Trailering a boat requires proper preparation. It is best to know before you go.
Trailer Preparation. Small things matter when preparing to tow a boat on the open road. This Captain’s Report was prepared as a general guide. Trailers and tow vehicles vary, so consult and follow the specific trailer and tow vehicle’s owner’s manuals to ensure all of the safety precautions and weight limits are followed.
Boaters tend to be preoccupied with safety on the water, but you also have to be concerned with safety while trailering.
Walk Around. To prepare your boat for trailering, we recommend you use the walk around method.
Starting at the front of the trailer, you want to make sure it’s hitched to the ball right, and then that it’s latched securely.
At the fore part of the trailer there are safety cables or chains. Make sure the S hooks are hooked up to the trailer hitch solidly (yellow arrows) and be sure that the draw bar retainer pin is in place and that the safety clip is secure (green arrow). Also check that the lights are properly plugged into the receiver socket or connector (red arrow).
Safety Chains. If your trailer has chains in lieu of cables, make sure that they are crossed. When crossed, they form a cradle. If the trailer drops off of a hitch, the trailer’s tongue will drop onto the chain set and the chains will hold it up preventing the trailer’s tongue from dropping onto the road.
Check the Lights. After attaching the trailer lights to the tow vehicle, check that the lights are working. With one person in the driver’s seat of the tow vehicle, have someone stand where they can see both rear trailer lights. Have the person in the vehicle press the brakes so the person watching can detect that they are illuminated properly. Try the turn signals as well and check all of the side-lights and the rear lights by turning on the headlights.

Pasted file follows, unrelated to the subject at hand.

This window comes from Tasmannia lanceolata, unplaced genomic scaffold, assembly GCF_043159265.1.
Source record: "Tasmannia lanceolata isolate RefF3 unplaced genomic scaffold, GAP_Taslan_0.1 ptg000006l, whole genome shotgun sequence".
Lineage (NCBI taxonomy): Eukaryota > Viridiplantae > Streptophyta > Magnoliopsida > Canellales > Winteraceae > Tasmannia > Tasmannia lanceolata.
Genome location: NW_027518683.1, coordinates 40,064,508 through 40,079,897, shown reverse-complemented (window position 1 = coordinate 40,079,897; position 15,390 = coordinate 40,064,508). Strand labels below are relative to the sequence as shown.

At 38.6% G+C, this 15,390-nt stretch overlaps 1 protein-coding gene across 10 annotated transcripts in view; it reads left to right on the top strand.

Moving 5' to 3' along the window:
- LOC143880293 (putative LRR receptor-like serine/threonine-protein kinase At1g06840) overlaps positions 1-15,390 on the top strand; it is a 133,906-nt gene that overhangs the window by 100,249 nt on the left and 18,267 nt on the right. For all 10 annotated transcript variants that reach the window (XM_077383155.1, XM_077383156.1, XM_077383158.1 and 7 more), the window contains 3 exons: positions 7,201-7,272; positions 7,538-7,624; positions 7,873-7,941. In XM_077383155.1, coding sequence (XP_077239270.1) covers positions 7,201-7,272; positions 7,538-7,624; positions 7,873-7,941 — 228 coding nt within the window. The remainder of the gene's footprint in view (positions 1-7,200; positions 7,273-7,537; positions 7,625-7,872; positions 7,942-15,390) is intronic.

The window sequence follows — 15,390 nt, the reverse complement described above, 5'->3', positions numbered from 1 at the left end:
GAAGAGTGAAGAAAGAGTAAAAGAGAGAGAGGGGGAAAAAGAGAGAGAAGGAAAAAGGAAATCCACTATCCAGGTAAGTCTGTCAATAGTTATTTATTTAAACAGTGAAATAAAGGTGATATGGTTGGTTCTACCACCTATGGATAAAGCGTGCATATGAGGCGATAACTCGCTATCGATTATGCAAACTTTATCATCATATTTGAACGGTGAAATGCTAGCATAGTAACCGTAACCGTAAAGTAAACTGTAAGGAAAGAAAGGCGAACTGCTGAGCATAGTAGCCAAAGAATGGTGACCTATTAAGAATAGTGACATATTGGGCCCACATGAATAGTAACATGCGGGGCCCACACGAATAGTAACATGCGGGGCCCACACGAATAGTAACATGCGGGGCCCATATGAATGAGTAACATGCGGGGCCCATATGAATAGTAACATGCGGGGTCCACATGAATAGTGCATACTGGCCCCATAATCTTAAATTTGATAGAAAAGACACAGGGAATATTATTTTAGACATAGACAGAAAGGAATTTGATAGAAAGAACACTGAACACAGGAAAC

Check that the winch is secured and not going to unwind by accident.
Like safety chains for the trailer, there is a safety cable for the boat. Confirm that it’s securely attached to the eye on the boat.
If you have a trailer jack, it goes in the up position for traveling.
A fold-a-way trailer tongue is convenient when storing your boat and trailer in a tight space like a garage. If your trailer has a fold-a-way tongue, be certain that the locking pin is in and the safety clip is in place.
Check your tires. Make sure they are inflated properly. Don’t just look at it to make sure it’s not going flat at the bottom, use a tire pressure gauge. Check it and make sure it’s correct.
At the stern of the boat, check to make sure your safety straps (yellow arrows) are secure, and there will also be some sort of support method for the engine (red arrow).
Engine Trailering Support. When towing, the engine needs to be in the up position to protect the lower unit from dragging. To protect the hydraulic engine-lift most outboards have either a fold down brace on the engine mount or a separate brace that attaches from the trailer to a cradle for the lower unit.
Check inside the boat to be certain there isn’t anything loose, anything that is going to be rattling around, or anything that will go flying off onto the road.
Don’t forget to check the tow vehicle for proper tire inflation, check for dangerous tire wear or condition, and confirm that the oil is topped up and clean and the coolant tank is filled to the proper level.
Finally, take one last look at the boat and ascertain that everything is secure. Make sure there aren’t any antennas that should be lowered or any canopies that need to be secured. This is your last chance before you get on the road.
Registrations and Insurance. One of the most important aspects of trailer boating is the paperwork. You need to make sure that your tow vehicle, trailer, and boat are registered properly and insured.